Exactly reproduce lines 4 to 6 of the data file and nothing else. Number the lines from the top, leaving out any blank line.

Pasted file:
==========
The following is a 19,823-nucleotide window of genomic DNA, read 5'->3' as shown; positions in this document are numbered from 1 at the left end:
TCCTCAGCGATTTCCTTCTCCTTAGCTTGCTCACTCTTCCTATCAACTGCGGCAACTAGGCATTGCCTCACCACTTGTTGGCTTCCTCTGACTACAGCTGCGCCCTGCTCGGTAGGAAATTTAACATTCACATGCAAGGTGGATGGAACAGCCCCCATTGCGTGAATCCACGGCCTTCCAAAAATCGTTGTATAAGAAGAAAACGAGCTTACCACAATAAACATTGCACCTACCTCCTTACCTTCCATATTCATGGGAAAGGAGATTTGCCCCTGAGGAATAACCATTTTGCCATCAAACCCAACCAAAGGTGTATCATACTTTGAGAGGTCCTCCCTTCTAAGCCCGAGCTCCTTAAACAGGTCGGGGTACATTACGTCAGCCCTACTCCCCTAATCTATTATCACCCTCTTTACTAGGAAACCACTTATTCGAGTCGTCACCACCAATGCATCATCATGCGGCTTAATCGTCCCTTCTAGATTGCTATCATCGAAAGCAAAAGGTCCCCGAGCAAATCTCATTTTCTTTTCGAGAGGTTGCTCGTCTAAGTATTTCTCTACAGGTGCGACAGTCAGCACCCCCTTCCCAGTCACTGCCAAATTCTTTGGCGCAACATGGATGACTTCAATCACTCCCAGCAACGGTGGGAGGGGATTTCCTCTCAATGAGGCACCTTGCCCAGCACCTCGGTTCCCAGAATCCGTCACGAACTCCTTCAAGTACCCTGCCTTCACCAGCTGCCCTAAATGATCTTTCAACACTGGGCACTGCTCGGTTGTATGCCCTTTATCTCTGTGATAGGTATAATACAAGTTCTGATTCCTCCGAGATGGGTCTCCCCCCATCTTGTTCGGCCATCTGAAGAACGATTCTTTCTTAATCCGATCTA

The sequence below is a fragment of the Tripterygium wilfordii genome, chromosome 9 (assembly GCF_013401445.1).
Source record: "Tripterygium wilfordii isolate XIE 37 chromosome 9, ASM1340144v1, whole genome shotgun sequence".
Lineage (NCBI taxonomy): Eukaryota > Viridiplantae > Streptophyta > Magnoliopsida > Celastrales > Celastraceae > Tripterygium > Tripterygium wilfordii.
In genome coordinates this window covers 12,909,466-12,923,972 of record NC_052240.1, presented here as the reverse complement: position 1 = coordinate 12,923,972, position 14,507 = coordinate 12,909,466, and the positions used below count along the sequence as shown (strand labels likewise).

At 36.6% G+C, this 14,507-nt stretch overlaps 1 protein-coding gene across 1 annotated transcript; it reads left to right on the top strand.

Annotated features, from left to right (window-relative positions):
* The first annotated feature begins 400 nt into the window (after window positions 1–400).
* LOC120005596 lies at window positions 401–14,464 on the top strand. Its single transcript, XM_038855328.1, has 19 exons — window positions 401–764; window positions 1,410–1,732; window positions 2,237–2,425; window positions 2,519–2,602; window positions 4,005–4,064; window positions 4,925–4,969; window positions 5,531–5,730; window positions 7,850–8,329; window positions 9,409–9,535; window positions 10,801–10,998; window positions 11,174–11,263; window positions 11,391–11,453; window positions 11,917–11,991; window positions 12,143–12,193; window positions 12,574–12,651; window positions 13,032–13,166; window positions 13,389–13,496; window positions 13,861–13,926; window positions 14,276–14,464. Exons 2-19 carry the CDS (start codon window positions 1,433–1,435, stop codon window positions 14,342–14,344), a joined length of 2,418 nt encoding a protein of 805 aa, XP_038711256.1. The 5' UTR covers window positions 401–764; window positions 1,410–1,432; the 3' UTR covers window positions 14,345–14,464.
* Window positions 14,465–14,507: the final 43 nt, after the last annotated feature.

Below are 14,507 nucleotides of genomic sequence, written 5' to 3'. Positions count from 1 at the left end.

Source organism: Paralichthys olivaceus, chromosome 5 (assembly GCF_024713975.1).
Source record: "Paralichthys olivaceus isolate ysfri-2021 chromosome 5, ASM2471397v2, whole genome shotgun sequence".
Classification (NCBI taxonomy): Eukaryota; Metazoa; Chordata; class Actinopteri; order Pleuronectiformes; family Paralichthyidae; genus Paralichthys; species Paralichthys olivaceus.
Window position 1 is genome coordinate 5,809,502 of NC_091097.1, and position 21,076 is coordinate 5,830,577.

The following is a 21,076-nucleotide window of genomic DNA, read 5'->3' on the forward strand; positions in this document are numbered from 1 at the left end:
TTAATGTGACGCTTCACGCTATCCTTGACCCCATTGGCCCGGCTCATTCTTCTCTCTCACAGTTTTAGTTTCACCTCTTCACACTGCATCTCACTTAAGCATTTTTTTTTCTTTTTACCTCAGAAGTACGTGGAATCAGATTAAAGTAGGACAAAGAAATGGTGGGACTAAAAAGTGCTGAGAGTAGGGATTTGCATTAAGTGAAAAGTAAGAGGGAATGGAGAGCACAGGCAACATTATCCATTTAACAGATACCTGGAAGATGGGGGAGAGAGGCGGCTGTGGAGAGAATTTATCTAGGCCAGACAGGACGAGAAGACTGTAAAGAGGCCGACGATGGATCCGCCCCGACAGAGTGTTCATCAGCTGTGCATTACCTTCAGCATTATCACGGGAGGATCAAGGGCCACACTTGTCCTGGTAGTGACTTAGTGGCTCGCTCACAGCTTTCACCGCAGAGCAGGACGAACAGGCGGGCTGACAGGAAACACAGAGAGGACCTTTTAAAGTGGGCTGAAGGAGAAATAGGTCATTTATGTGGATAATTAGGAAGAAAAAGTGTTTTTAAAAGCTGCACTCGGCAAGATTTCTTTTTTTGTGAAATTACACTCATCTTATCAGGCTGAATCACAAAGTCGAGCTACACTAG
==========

Source record: "Tripterygium wilfordii isolate XIE 37 chromosome 9, ASM1340144v1, whole genome shotgun sequence".
Lineage (NCBI taxonomy): Eukaryota > Viridiplantae > Streptophyta > Magnoliopsida > Celastrales > Celastraceae > Tripterygium > Tripterygium wilfordii.
In genome coordinates this window covers 12,909,466-12,923,972 of record NC_052240.1, presented here as the reverse complement: position 1 = coordinate 12,923,972, position 14,507 = coordinate 12,909,466, and the positions used below count along the sequence as shown (strand labels likewise).